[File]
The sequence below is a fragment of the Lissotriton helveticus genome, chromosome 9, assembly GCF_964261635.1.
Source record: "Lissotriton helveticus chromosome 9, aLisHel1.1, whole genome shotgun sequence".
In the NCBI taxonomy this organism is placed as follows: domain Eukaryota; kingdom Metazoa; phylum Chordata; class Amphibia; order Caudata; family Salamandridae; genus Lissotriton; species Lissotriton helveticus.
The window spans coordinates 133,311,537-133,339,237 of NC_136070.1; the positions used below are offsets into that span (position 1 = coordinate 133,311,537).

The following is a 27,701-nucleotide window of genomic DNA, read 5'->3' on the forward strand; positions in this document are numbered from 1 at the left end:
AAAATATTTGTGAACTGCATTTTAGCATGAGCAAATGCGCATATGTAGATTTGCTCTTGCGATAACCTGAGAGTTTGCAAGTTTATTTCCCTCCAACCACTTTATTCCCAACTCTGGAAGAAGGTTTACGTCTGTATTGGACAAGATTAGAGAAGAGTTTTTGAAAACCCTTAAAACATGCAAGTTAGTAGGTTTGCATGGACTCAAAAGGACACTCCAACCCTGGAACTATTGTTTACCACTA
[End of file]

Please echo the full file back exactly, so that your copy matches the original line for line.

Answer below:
The sequence below is a fragment of the Lissotriton helveticus genome, chromosome 9, assembly GCF_964261635.1.
Source record: "Lissotriton helveticus chromosome 9, aLisHel1.1, whole genome shotgun sequence".
In the NCBI taxonomy this organism is placed as follows: domain Eukaryota; kingdom Metazoa; phylum Chordata; class Amphibia; order Caudata; family Salamandridae; genus Lissotriton; species Lissotriton helveticus.
The window spans coordinates 133,311,537-133,339,237 of NC_136070.1; the positions used below are offsets into that span (position 1 = coordinate 133,311,537).

The following is a 27,701-nucleotide window of genomic DNA, read 5'->3' on the forward strand; positions in this document are numbered from 1 at the left end:
AAAATATTTGTGAACTGCATTTTAGCATGAGCAAATGCGCATATGTAGATTTGCTCTTGCGATAACCTGAGAGTTTGCAAGTTTATTTCCCTCCAACCACTTTATTCCCAACTCTGGAAGAAGGTTTACGTCTGTATTGGACAAGATTAGAGAAGAGTTTTTGAAAACCCTTAAAACATGCAAGTTAGTAGGTTTGCATGGACTCAAAAGGACACTCCAACCCTGGAACTATTGTTTACCACTA